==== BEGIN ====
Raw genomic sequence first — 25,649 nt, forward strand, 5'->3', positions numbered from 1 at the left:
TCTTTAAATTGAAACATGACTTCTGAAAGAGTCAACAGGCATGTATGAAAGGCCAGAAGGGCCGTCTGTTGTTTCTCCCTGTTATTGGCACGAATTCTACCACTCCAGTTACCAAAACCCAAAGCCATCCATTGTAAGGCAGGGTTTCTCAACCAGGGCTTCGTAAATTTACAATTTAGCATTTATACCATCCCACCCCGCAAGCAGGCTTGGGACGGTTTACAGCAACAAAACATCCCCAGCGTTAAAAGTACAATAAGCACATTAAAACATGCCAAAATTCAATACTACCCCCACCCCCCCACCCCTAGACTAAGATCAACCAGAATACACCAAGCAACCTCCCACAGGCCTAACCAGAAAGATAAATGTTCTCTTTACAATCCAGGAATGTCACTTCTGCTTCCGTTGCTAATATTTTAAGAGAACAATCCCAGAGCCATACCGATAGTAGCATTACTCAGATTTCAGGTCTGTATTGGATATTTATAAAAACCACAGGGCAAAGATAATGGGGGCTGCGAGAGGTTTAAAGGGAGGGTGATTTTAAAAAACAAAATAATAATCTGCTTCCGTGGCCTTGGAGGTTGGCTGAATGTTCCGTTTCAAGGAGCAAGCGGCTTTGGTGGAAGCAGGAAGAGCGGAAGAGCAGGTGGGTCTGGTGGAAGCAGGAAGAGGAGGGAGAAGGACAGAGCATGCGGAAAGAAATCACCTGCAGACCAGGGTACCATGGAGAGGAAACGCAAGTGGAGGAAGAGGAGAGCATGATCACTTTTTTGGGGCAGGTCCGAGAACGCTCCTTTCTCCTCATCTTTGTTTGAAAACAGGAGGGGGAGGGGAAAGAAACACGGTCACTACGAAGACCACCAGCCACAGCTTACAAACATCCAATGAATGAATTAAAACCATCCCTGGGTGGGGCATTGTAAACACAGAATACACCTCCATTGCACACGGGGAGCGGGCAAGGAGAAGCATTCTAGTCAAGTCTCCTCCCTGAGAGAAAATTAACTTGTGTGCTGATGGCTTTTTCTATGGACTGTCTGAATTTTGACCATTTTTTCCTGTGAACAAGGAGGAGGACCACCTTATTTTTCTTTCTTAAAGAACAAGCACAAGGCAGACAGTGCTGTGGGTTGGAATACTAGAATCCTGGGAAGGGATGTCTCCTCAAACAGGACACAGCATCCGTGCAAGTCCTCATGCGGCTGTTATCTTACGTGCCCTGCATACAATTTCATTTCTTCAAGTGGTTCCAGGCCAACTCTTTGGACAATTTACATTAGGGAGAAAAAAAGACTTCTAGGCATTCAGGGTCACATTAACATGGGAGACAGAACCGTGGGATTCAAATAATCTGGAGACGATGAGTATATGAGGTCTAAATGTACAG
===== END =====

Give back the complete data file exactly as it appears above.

Raw genomic sequence first — 25,649 nt, forward strand, 5'->3', positions numbered from 1 at the left:
TCTTTAAATTGAAACATGACTTCTGAAAGAGTCAACAGGCATGTATGAAAGGCCAGAAGGGCCGTCTGTTGTTTCTCCCTGTTATTGGCACGAATTCTACCACTCCAGTTACCAAAACCCAAAGCCATCCATTGTAAGGCAGGGTTTCTCAACCAGGGCTTCGTAAATTTACAATTTAGCATTTATACCATCCCACCCCGCAAGCAGGCTTGGGACGGTTTACAGCAACAAAACATCCCCAGCGTTAAAAGTACAATAAGCACATTAAAACATGCCAAAATTCAATACTACCCCCACCCCCCCACCCCTAGACTAAGATCAACCAGAATACACCAAGCAACCTCCCACAGGCCTAACCAGAAAGATAAATGTTCTCTTTACAATCCAGGAATGTCACTTCTGCTTCCGTTGCTAATATTTTAAGAGAACAATCCCAGAGCCATACCGATAGTAGCATTACTCAGATTTCAGGTCTGTATTGGATATTTATAAAAACCACAGGGCAAAGATAATGGGGGCTGCGAGAGGTTTAAAGGGAGGGTGATTTTAAAAAACAAAATAATAATCTGCTTCCGTGGCCTTGGAGGTTGGCTGAATGTTCCGTTTCAAGGAGCAAGCGGCTTTGGTGGAAGCAGGAAGAGCGGAAGAGCAGGTGGGTCTGGTGGAAGCAGGAAGAGGAGGGAGAAGGACAGAGCATGCGGAAAGAAATCACCTGCAGACCAGGGTACCATGGAGAGGAAACGCAAGTGGAGGAAGAGGAGAGCATGATCACTTTTTTGGGGCAGGTCCGAGAACGCTCCTTTCTCCTCATCTTTGTTTGAAAACAGGAGGGGGAGGGGAAAGAAACACGGTCACTACGAAGACCACCAGCCACAGCTTACAAACATCCAATGAATGAATTAAAACCATCCCTGGGTGGGGCATTGTAAACACAGAATACACCTCCATTGCACACGGGGAGCGGGCAAGGAGAAGCATTCTAGTCAAGTCTCCTCCCTGAGAGAAAATTAACTTGTGTGCTGATGGCTTTTTCTATGGACTGTCTGAATTTTGACCATTTTTTCCTGTGAACAAGGAGGAGGACCACCTTATTTTTCTTTCTTAAAGAACAAGCACAAGGCAGACAGTGCTGTGGGTTGGAATACTAGAATCCTGGGAAGGGATGTCTCCTCAAACAGGACACAGCATCCGTGCAAGTCCTCATGCGGCTGTTATCTTACGTGCCCTGCATACAATTTCATTTCTTCAAGTGGTTCCAGGCCAACTCTTTGGACAATTTACATTAGGGAGAAAAAAAGACTTCTAGGCATTCAGGGTCACATTAACATGGGAGACAGAACCGTGGGATTCAAATAATCTGGAGACGATGAGTATATGAGGTCTAAATGTACAG